Wow, thanks for this post! I’m an aspiring Classicist – still an undergrad, haven’t yet been around long enough for my radical feminist ass to be shoved out – and a lot of this resonated with me. Particularly the bit about the Homeric Hymn to Demeter. Last semester we read it in my Gender/Sexuality in the Ancient World class and I immediately glommed on to that. For anyone unfamiliar with it a quick summary: all-powerful Zeus (ugh ugh ugh. We’ll get back to him.) promises his brother a wife, forgets about it, and then says, “Oh, yeah, whatever, just take my daughter. I don’t give a shit.” So Hades “rapes” her (“rape” from the Latin “rapere,” to snatch. Bride kidnapping is a popular theme: see, rape of the Sabine women) and takes her to his palace. Her mother, Demeter, goes nuts. She looks all over the world for her daughter, makes the earth barren and refuses to supply grain until she gets back her daughter (hence most people being taught it’s an ancient “explanation” for seasons.) She asks all the other gods for help but the only one who actually tries to help her is Hecate (personal favorite of all gods!). I see this as a nod to lingering female solidarity and resistance during patriarchal upheaval. Demeter travels to Eleusis, works undercover as a mortal nanny, perhaps in hopes of replacing her lost daughter with another child – significantly, an infant boy. There she establishes her cult (the Eleusinian Mysteries), Helios tells her where Persephone is, and mother and daughter are reunited. But because Persephone ate those famous pomegranate seeds, she is bound to hell and her husband forever. She can no longer be a child, and she’ll never be fully with her mother. The old and free matriarchs are cut off from their daughters. Patriarchy takes over – here, under the guise of marriage. Some versions say she took the seeds willingly (perhaps realizing the futility of struggle) and others say she was tricked (more rape!), but the end result is that she is forced into marriage, and so dies. The trope of “marriage as death” (only for women, of course. Then as now, marriage is great for men.) is a popular one in the ancient world, cruelly and literally represented here by the fact that she is actually the queen of the underworld.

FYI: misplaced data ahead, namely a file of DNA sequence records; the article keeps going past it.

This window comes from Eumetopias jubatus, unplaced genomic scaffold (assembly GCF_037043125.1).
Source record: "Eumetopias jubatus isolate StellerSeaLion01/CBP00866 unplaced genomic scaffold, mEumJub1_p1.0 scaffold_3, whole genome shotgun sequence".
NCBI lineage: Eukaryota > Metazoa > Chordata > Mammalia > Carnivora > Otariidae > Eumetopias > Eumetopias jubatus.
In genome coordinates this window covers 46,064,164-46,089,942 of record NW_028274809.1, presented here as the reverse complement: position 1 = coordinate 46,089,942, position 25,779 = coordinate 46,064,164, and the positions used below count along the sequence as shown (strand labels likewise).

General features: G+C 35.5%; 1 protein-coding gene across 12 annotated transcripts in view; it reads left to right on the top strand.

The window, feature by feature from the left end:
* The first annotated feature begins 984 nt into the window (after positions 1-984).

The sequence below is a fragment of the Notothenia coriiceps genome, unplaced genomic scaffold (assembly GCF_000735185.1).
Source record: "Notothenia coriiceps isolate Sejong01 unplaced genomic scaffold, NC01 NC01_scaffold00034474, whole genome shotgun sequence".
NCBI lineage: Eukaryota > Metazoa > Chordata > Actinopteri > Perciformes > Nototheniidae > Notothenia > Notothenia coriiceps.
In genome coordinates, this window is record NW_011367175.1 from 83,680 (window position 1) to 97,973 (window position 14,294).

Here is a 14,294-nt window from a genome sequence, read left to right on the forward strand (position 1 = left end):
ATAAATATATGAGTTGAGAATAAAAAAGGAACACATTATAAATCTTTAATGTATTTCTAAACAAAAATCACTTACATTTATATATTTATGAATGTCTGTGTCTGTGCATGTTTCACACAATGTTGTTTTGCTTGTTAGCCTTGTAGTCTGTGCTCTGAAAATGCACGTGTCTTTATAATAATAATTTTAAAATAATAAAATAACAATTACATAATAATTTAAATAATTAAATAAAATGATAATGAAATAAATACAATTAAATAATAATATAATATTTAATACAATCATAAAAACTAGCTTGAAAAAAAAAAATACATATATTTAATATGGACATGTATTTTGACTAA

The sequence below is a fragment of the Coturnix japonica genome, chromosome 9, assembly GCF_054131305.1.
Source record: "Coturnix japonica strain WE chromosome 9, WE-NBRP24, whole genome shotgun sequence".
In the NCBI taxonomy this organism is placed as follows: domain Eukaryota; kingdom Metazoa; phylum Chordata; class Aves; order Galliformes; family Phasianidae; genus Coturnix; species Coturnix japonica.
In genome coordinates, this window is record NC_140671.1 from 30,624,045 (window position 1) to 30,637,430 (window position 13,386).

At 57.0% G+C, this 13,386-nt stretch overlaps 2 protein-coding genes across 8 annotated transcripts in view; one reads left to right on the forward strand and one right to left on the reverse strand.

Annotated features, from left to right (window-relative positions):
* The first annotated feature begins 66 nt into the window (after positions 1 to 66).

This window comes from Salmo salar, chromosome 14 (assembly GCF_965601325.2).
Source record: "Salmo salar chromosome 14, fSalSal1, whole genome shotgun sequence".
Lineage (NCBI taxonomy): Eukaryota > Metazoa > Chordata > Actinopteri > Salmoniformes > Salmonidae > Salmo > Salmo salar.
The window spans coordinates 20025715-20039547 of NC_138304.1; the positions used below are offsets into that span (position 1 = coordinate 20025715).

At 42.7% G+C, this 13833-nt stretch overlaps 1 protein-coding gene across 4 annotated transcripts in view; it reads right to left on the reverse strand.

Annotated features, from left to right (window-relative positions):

But the theme of men-conquering-women isn’t just in that story. I think the Homeric Hymn to Demeter is almost a sub-plot in the rich and overwhelming blockbuster film that is Patriarchal Revolution in Ancient Literature. It only describes one of the weapons men employed against women – the institution of marriage – to control them. (I actually wrote a paper regarding that for the aforementioned class: literary depictions of rape-as-marriage normalizing, justifying, and perpetuating oppressive institutions, rape and marriage. Once I fix it up, I’ll submit it to the internet.) The entire backbone of Greek religion seems to rest on matriarchy being subsumed by patriarchy. Before the Olympian gods – the sky gods – ruled, there were the chthonic deities (chthonic from Greek “chthonos,” earth) who were dark, wet, and feminine. The most compelling example of them, in my opinion, are the Furies (personified female anger, and justice, I’d say), who, in Aeschylus’s Oresteia (specifically in the final play of the trilogy, The Furies, though the entire series is worth talking about) are mollified and domesticated and kindly trapped in a little temple. Hesiod’s Theogony famously talks of a battle between the (masculine) sky and (feminine) earth gods. I could go on and on about this, but already have and hopefully you get the picture. Male suppression of female power IS greek mythology. Zeus is the ultimate patriarch.